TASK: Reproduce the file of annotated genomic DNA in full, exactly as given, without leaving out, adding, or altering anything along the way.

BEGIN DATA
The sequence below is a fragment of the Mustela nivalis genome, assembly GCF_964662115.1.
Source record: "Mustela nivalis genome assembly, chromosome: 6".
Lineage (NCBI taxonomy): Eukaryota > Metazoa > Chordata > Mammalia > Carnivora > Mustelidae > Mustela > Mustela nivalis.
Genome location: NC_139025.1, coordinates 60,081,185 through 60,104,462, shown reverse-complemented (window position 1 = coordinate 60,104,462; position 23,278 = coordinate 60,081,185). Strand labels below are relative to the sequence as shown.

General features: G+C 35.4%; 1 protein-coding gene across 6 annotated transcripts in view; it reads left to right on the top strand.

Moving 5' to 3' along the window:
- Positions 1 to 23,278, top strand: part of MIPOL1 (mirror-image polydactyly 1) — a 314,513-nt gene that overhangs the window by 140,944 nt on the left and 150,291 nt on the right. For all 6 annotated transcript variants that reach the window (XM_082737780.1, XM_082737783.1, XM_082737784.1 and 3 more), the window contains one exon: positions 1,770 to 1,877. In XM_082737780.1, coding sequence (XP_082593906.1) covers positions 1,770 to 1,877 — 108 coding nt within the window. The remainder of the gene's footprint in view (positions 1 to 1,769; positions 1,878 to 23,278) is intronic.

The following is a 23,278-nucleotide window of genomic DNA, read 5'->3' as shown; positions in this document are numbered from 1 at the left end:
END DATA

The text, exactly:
The sequence below is a fragment of the Mustela nivalis genome, assembly GCF_964662115.1.
Source record: "Mustela nivalis genome assembly, chromosome: 6".
Lineage (NCBI taxonomy): Eukaryota > Metazoa > Chordata > Mammalia > Carnivora > Mustelidae > Mustela > Mustela nivalis.
Genome location: NC_139025.1, coordinates 60,081,185 through 60,104,462, shown reverse-complemented (window position 1 = coordinate 60,104,462; position 23,278 = coordinate 60,081,185). Strand labels below are relative to the sequence as shown.

General features: G+C 35.4%; 1 protein-coding gene across 6 annotated transcripts in view; it reads left to right on the top strand.

Moving 5' to 3' along the window:
- Positions 1 to 23,278, top strand: part of MIPOL1 (mirror-image polydactyly 1) — a 314,513-nt gene that overhangs the window by 140,944 nt on the left and 150,291 nt on the right. For all 6 annotated transcript variants that reach the window (XM_082737780.1, XM_082737783.1, XM_082737784.1 and 3 more), the window contains one exon: positions 1,770 to 1,877. In XM_082737780.1, coding sequence (XP_082593906.1) covers positions 1,770 to 1,877 — 108 coding nt within the window. The remainder of the gene's footprint in view (positions 1 to 1,769; positions 1,878 to 23,278) is intronic.

The following is a 23,278-nucleotide window of genomic DNA, read 5'->3' as shown; positions in this document are numbered from 1 at the left end: